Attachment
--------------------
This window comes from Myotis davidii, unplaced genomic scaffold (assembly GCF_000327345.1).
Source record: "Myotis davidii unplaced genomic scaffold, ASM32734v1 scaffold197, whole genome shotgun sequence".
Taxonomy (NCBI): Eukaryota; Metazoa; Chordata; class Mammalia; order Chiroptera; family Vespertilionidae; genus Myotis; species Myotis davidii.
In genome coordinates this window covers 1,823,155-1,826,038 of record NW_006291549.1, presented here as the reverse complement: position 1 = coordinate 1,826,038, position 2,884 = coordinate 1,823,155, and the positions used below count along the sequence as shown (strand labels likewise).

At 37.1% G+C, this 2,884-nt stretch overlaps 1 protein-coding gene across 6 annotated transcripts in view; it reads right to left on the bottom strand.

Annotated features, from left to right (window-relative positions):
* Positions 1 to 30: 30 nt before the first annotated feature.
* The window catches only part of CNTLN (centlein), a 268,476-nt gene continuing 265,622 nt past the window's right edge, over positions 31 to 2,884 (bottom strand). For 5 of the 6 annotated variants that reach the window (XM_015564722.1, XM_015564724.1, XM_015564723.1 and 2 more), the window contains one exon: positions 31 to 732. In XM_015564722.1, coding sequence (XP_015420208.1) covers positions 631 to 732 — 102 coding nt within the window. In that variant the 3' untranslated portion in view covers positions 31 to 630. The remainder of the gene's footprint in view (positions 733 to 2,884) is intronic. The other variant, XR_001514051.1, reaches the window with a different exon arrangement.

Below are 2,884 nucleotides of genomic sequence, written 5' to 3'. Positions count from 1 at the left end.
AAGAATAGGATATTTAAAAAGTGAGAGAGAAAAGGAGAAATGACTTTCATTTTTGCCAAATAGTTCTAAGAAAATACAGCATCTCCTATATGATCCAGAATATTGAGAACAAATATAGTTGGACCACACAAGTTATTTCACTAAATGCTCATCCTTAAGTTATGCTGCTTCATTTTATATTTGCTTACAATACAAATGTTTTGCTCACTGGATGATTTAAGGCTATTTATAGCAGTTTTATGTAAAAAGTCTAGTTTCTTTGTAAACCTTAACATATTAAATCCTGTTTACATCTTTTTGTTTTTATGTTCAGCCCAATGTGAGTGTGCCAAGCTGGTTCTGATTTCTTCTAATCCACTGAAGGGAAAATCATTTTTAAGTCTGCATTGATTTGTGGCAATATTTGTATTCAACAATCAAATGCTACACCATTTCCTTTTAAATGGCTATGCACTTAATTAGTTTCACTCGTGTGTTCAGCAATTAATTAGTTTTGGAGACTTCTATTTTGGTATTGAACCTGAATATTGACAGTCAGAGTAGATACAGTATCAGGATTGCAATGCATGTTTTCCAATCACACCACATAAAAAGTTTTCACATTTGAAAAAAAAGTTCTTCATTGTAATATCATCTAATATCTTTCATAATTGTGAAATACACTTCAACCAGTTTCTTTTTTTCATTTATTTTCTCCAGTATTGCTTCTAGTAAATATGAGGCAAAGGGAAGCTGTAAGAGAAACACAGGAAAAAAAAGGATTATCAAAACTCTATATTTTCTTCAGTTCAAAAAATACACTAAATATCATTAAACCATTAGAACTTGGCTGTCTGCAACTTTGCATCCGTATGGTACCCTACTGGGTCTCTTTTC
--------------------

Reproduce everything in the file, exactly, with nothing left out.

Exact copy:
This window comes from Myotis davidii, unplaced genomic scaffold (assembly GCF_000327345.1).
Source record: "Myotis davidii unplaced genomic scaffold, ASM32734v1 scaffold197, whole genome shotgun sequence".
Taxonomy (NCBI): Eukaryota; Metazoa; Chordata; class Mammalia; order Chiroptera; family Vespertilionidae; genus Myotis; species Myotis davidii.
In genome coordinates this window covers 1,823,155-1,826,038 of record NW_006291549.1, presented here as the reverse complement: position 1 = coordinate 1,826,038, position 2,884 = coordinate 1,823,155, and the positions used below count along the sequence as shown (strand labels likewise).

At 37.1% G+C, this 2,884-nt stretch overlaps 1 protein-coding gene across 6 annotated transcripts in view; it reads right to left on the bottom strand.

Annotated features, from left to right (window-relative positions):
* Positions 1 to 30: 30 nt before the first annotated feature.
* The window catches only part of CNTLN (centlein), a 268,476-nt gene continuing 265,622 nt past the window's right edge, over positions 31 to 2,884 (bottom strand). For 5 of the 6 annotated variants that reach the window (XM_015564722.1, XM_015564724.1, XM_015564723.1 and 2 more), the window contains one exon: positions 31 to 732. In XM_015564722.1, coding sequence (XP_015420208.1) covers positions 631 to 732 — 102 coding nt within the window. In that variant the 3' untranslated portion in view covers positions 31 to 630. The remainder of the gene's footprint in view (positions 733 to 2,884) is intronic. The other variant, XR_001514051.1, reaches the window with a different exon arrangement.

Below are 2,884 nucleotides of genomic sequence, written 5' to 3'. Positions count from 1 at the left end.
AAGAATAGGATATTTAAAAAGTGAGAGAGAAAAGGAGAAATGACTTTCATTTTTGCCAAATAGTTCTAAGAAAATACAGCATCTCCTATATGATCCAGAATATTGAGAACAAATATAGTTGGACCACACAAGTTATTTCACTAAATGCTCATCCTTAAGTTATGCTGCTTCATTTTATATTTGCTTACAATACAAATGTTTTGCTCACTGGATGATTTAAGGCTATTTATAGCAGTTTTATGTAAAAAGTCTAGTTTCTTTGTAAACCTTAACATATTAAATCCTGTTTACATCTTTTTGTTTTTATGTTCAGCCCAATGTGAGTGTGCCAAGCTGGTTCTGATTTCTTCTAATCCACTGAAGGGAAAATCATTTTTAAGTCTGCATTGATTTGTGGCAATATTTGTATTCAACAATCAAATGCTACACCATTTCCTTTTAAATGGCTATGCACTTAATTAGTTTCACTCGTGTGTTCAGCAATTAATTAGTTTTGGAGACTTCTATTTTGGTATTGAACCTGAATATTGACAGTCAGAGTAGATACAGTATCAGGATTGCAATGCATGTTTTCCAATCACACCACATAAAAAGTTTTCACATTTGAAAAAAAAGTTCTTCATTGTAATATCATCTAATATCTTTCATAATTGTGAAATACACTTCAACCAGTTTCTTTTTTTCATTTATTTTCTCCAGTATTGCTTCTAGTAAATATGAGGCAAAGGGAAGCTGTAAGAGAAACACAGGAAAAAAAAGGATTATCAAAACTCTATATTTTCTTCAGTTCAAAAAATACACTAAATATCATTAAACCATTAGAACTTGGCTGTCTGCAACTTTGCATCCGTATGGTACCCTACTGGGTCTCTTTTC